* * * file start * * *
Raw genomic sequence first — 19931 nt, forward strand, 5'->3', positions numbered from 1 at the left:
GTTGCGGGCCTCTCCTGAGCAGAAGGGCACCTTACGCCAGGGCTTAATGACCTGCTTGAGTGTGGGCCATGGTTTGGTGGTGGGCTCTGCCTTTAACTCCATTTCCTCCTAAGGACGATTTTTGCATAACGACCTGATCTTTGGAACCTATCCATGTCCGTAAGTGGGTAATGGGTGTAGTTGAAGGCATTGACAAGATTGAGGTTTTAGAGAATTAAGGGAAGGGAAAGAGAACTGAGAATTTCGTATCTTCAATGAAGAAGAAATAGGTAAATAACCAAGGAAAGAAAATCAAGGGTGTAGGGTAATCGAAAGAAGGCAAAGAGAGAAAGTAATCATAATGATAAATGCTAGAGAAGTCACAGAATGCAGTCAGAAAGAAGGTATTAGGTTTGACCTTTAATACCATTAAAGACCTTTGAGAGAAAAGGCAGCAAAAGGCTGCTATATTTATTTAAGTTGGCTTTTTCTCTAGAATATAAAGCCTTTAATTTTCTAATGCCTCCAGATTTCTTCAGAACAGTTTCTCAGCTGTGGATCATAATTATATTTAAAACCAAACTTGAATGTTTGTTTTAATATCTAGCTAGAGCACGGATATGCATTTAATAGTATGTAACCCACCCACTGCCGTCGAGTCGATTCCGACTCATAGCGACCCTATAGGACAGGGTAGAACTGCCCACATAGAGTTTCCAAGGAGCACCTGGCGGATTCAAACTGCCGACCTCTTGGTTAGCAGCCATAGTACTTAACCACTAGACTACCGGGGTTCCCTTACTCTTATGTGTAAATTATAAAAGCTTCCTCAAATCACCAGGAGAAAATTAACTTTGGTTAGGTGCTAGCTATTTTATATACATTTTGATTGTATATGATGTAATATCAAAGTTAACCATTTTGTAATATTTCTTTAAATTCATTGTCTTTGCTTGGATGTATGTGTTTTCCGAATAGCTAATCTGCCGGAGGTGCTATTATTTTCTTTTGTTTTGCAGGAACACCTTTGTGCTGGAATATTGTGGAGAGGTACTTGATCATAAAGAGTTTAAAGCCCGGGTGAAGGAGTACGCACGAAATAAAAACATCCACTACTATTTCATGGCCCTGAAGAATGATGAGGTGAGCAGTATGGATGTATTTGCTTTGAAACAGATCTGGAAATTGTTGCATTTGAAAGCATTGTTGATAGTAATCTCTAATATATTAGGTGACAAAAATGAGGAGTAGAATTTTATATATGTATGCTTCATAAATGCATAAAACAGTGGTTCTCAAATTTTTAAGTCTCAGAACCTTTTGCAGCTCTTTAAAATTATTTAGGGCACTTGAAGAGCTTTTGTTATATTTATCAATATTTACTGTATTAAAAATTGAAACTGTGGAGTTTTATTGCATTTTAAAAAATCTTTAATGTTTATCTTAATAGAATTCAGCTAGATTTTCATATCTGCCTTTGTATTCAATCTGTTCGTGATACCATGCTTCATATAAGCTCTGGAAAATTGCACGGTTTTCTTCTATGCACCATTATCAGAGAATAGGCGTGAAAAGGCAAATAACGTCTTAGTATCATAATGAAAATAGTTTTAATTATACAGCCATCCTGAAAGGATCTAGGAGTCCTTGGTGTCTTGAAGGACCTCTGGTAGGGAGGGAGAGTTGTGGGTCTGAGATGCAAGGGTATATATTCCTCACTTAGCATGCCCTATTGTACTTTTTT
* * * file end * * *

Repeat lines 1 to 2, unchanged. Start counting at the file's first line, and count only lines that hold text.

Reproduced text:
Raw genomic sequence first — 19931 nt, forward strand, 5'->3', positions numbered from 1 at the left:
GTTGCGGGCCTCTCCTGAGCAGAAGGGCACCTTACGCCAGGGCTTAATGACCTGCTTGAGTGTGGGCCATGGTTTGGTGGTGGGCTCTGCCTTTAACTCCATTTCCTCCTAAGGACGATTTTTGCATAACGACCTGATCTTTGGAACCTATCCATGTCCGTAAGTGGGTAATGGGTGTAGTTGAAGGCATTGACAAGATTGAGGTTTTAGAGAATTAAGGGAAGGGAAAGAGAACTGAGAATTTCGTATCTTCAATGAAGAAGAAATAGGTAAATAACCAAGGAAAGAAAATCAAGGGTGTAGGGTAATCGAAAGAAGGCAAAGAGAGAAAGTAATCATAATGATAAATGCTAGAGAAGTCACAGAATGCAGTCAGAAAGAAGGTATTAGGTTTGACCTTTAATACCATTAAAGACCTTTGAGAGAAAAGGCAGCAAAAGGCTGCTATATTTATTTAAGTTGGCTTTTTCTCTAGAATATAAAGCCTTTAATTTTCTAATGCCTCCAGATTTCTTCAGAACAGTTTCTCAGCTGTGGATCATAATTATATTTAAAACCAAACTTGAATGTTTGTTTTAATATCTAGCTAGAGCACGGATATGCATTTAATAGTATGTAACCCACCCACTGCCGTCGAGTCGATTCCGACTCATAGCGACCCTATAGGACAGGGTAGAACTGCCCACATAGAGTTTCCAAGGAGCACCTGGCGGATTCAAACTGCCGACCTCTTGGTTAGCAGCCATAGTACTTAACCACTAGACTACCGGGGTTCCCTTACTCTTATGTGTAAATTATAAAAGCTTCCTCAAATCACCAGGAGAAAATTAACTTTGGTTAGGTGCTAGCTATTTTATATACATTTTGATTGTATATGATGTAATATCAAAGTTAACCATTTTGTAATATTTCTTTAAATTCATTGTCTTTGCTTGGATGTATGTGTTTTCCGAATAGCTAATCTGCCGGAGGTGCTATTATTTTCTTTTGTTTTGCAGGAACACCTTTGTGCTGGAATATTGTGGAGAGGTACTTGATCATAAAGAGTTTAAAGCCCGGGTGAAGGAGTACGCACGAAATAAAAACATCCACTACTATTTCATGGCCCTGAAGAATGATGAGGTGAGCAGTATGGATGTATTTGCTTTGAAACAGATCTGGAAATTGTTGCATTTGAAAGCATTGTTGATAGTAATCTCTAATATATTAGGTGACAAAAATGAGGAGTAGAATTTTATATATGTATGCTTCATAAATGCATAAAACAGTGGTTCTCAAATTTTTAAGTCTCAGAACCTTTTGCAGCTCTTTAAAATTATTTAGGGCACTTGAAGAGCTTTTGTTATATTTATCAATATTTACTGTATTAAAAATTGAAACTGTGGAGTTTTATTGCATTTTAAAAAATCTTTAATGTTTATCTTAATAGAATTCAGCTAGATTTTCATATCTGCCTTTGTATTCAATCTGTTCGTGATACCATGCTTCATATAAGCTCTGGAAAATTGCACGGTTTTCTTCTATGCACCATTATCAGAGAATAGGCGTGAAAAGGCAAATAACGTCTTAGTATCATAATGAAAATAGTTTTAATTATACAGCCATCCTGAAAGGATCTAGGAGTCCTTGGTGTCTTGAAGGACCTCTGGTAGGGAGGGAGAGTTGTGGGTCTGAGATGCAAGGGTATATATTCCTCACTTAGCATGCCCTATTGTACTTTTTT